“How frail is humanity! How short is life, how full of trouble!”
“If you will call your troubles experiences, and remember that every experience develops some latent force within you, you will grow vigorous and happy, however adverse your circumstances may seem to be.”
John Heywood, (English Playwright and Poet, 1497-1580)
The conclusion of this psalm is a description of the believer’s troubles. I daresay there is as much tribulation and trial in the Bible as the subjects of grace and love. We will find a freedom in the Lord once we stumble upon this realization. It seems I am always in “hot water,” but it keeps me clean! “I have told you all this so that you may have peace in me. Here on earth you will have many trials and sorrows. But take heart, because I have overcome the world.”
V. 19, “The righteous person faces many troubles, but the Lord comes to the rescue each time.”
To deny that there are difficulties for the believer is silly. We seem to generate new ones on a daily basis. This is God’s work bench. And He seems to be quite comfortable with this arrangement. Only He calls them “trials.” We shouldn’t think we will eventually mature and attain some powerful wisdom. (I wish this was so.) Maturity is not the absence of issues, but the result of going through them.
The Lord is into “search and rescue.” The rescue part is great! Each of His children have this knack (or grace) in their lives. This is the doctrine of “the perseverance of the saints.” God is active and in every situation He brings deliverance and extrication.
V. 20, “For the Lord protects the bones of the righteous; not one of them is broken!”
In the Midwest, almost every home and barn has at least one lightning rod. I have seen three or four on bigger barns. Since there are so many thunderstorms, people have to protect their homes from strikes. You haven’t lived until you have seen lightning hit these rods.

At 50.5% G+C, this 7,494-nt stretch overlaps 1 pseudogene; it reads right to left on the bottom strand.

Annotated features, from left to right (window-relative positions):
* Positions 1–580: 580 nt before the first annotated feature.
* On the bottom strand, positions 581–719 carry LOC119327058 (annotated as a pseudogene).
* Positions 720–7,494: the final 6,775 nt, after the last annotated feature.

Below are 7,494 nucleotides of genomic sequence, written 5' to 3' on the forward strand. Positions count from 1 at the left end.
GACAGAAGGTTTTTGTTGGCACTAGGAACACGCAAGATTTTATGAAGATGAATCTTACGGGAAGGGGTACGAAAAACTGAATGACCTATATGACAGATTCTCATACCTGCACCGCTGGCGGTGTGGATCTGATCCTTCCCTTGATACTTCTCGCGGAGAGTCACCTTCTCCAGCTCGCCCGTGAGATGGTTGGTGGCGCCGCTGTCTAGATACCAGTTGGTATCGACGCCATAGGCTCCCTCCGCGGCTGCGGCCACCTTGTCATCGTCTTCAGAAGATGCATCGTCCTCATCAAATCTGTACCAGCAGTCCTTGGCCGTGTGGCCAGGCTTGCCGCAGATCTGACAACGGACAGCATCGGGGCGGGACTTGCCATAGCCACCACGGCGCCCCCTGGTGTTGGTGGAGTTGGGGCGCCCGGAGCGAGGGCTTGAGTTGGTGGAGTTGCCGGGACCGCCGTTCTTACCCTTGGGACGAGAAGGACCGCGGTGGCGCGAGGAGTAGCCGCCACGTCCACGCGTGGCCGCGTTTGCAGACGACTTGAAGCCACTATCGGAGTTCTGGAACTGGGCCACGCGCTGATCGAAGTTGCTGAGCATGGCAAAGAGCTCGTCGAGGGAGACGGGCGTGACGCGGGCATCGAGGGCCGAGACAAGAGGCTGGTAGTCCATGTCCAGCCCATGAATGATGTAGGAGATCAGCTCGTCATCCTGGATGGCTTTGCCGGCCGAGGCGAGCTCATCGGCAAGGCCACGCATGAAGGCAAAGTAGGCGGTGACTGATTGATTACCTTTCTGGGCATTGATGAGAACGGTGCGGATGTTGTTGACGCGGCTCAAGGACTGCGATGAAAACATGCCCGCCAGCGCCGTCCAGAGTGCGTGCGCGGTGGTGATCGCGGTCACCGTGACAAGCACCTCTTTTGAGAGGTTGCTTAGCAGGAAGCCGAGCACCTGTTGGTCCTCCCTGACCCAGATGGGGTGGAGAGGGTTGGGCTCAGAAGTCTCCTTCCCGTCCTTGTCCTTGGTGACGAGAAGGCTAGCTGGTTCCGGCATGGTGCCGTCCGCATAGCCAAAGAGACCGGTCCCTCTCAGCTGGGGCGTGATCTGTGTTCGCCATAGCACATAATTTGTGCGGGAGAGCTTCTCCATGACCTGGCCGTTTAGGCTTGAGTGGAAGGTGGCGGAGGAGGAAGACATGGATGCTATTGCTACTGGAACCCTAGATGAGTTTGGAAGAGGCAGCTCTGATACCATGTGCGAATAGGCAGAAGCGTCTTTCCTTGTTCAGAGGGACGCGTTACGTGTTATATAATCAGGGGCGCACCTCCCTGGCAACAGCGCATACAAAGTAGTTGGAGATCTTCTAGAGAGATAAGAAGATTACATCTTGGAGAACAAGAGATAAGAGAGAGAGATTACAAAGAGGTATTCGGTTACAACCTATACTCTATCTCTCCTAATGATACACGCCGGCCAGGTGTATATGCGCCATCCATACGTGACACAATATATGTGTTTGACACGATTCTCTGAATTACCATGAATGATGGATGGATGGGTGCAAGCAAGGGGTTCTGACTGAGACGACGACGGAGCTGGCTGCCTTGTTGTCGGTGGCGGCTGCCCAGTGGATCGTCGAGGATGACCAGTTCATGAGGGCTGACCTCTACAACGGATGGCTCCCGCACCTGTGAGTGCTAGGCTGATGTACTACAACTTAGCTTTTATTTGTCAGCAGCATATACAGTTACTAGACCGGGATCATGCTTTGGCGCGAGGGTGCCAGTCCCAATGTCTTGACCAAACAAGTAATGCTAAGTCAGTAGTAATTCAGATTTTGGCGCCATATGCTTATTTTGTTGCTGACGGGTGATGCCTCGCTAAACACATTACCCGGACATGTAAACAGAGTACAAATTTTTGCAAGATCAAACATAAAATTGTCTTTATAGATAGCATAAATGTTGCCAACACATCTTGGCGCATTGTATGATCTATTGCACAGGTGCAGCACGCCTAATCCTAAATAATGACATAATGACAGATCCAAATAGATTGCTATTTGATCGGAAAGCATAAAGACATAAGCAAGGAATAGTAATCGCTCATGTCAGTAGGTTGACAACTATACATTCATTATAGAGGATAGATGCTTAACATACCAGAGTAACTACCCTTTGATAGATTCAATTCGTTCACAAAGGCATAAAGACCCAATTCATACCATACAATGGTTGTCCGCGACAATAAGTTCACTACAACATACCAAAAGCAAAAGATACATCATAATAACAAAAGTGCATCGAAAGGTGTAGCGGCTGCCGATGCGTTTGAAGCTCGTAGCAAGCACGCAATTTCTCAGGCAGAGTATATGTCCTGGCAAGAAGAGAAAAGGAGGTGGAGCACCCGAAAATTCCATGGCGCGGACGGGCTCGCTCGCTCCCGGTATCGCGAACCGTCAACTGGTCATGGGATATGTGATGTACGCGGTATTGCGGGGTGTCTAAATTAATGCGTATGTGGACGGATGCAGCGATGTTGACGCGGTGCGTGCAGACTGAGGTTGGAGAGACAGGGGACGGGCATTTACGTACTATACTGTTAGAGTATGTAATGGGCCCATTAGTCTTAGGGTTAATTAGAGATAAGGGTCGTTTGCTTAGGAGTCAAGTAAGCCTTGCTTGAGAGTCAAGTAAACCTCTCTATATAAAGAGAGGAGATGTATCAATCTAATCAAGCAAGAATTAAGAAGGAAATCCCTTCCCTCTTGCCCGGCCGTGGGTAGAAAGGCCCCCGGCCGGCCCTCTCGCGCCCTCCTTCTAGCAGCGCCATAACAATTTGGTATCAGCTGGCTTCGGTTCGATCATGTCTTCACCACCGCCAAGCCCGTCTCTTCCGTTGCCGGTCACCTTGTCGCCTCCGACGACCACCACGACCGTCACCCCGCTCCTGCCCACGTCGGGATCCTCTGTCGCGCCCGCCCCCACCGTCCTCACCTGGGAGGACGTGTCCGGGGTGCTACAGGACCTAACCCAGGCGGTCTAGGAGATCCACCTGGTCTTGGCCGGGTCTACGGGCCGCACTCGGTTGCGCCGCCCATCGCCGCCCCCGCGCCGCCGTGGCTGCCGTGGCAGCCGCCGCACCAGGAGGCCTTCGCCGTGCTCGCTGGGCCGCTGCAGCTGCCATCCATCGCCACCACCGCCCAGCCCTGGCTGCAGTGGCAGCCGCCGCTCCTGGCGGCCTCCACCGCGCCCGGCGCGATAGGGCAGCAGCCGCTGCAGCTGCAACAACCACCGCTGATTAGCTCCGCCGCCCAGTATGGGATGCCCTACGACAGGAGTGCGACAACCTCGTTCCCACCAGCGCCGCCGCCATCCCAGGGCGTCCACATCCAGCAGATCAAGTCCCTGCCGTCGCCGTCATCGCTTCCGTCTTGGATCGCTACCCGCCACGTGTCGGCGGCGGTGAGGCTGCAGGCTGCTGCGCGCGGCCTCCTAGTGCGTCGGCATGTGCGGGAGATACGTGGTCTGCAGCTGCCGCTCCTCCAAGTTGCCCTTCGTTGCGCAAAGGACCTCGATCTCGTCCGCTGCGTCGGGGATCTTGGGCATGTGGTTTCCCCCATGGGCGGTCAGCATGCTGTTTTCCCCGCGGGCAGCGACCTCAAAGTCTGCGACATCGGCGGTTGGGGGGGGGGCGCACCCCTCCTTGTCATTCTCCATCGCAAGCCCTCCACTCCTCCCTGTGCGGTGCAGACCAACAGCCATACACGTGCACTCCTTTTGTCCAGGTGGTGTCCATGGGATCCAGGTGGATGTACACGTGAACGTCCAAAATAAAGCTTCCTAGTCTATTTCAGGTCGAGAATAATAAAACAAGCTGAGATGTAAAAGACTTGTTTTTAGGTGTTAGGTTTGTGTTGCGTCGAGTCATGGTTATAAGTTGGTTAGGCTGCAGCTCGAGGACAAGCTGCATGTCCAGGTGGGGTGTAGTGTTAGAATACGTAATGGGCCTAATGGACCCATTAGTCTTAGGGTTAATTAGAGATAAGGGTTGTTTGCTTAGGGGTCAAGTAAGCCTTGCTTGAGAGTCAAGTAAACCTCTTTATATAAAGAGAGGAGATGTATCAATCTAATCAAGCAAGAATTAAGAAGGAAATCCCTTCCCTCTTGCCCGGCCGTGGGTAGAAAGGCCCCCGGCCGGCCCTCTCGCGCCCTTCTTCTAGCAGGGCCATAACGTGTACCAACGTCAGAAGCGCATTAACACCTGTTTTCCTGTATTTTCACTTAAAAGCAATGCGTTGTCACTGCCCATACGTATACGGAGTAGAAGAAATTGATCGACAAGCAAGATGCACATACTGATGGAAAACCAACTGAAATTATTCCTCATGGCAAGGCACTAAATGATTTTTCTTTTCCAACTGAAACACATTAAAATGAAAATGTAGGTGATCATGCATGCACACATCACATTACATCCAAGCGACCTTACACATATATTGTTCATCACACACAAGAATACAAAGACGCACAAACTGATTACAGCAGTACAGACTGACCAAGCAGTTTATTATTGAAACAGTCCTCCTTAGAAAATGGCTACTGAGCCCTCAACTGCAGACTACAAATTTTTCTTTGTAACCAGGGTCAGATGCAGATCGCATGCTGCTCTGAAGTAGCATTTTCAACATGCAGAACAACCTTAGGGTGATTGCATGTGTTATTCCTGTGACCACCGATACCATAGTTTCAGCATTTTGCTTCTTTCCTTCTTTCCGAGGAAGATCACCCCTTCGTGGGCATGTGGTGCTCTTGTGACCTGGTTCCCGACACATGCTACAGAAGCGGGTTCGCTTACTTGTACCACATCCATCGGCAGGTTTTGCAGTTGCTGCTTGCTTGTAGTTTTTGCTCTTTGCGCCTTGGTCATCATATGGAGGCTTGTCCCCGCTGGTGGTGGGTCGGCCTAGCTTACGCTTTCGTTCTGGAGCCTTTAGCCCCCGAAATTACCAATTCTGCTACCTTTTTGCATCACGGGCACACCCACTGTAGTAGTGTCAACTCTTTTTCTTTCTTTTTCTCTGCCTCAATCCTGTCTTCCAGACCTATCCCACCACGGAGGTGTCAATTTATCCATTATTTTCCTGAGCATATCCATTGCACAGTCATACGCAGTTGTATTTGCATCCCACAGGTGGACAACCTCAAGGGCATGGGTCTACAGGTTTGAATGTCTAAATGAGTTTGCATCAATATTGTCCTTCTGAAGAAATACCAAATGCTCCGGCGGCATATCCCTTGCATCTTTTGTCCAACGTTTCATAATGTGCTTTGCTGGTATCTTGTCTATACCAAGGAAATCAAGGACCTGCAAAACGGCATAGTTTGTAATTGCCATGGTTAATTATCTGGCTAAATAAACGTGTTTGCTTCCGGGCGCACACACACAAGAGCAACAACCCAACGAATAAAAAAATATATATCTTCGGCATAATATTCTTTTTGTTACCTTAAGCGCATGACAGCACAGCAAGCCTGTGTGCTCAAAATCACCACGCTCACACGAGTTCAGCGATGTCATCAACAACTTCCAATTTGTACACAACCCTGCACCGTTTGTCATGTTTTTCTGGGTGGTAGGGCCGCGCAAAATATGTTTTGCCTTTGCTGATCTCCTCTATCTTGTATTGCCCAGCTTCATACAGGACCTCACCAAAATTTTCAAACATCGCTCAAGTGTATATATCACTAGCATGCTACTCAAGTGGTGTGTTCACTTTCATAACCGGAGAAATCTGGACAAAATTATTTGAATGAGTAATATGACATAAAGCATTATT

We are much like this. We seem to attract all kinds of things. We are afflicted, but we have hope. Nothing can remain broken.
“He comforts us in all our troubles so that we can comfort others. When they are troubled, we will be able to give them the same comfort God has given us.”
2 Corinthians 1:4
V. 21, “Calamity will surely overtake the wicked, and those who hate the righteous will be punished.”
This awesome dynamic only works for believers. For those still separated from God, we should only expect trials to hurt and break. The unbeliever can only expect his/her trials to harm and injure. It is a sad thing to watch, but there are so many who are in pain. “The wages of sin is death.” I’m glad I’m no longer on that particular payroll.
V. 22, “ But the Lord will redeem those who serve him. No one who takes refuge in him will be condemned.”
Redeem and Refuge. Both words require some interesting initiative on our part as believers. The ‘redeem’ phrase puts out the idea of service. When we set our live to be His servants He runs out to meet us (a.k.a. “the Prodigal Son” in Luke 15.)
The ‘refuge’ phrase works off the idea of the cities of Refuge in the O.T. Someone guilty could flee to them for safety. What was literal in the O.T. is a figurative (or spiritual) in the N.T. We have committed sins, indecencies, and rebellious acts. But there is a rescuer, a redeemer most gentle and kind.
- Crazy! An Introduction to Psalm 34 (psalmslife.com)
- 9 Things to Do When You Feel Hopeless – Psalm 143 (dianneguthmuller.com)
- Psalm 34 (dunamoo.org)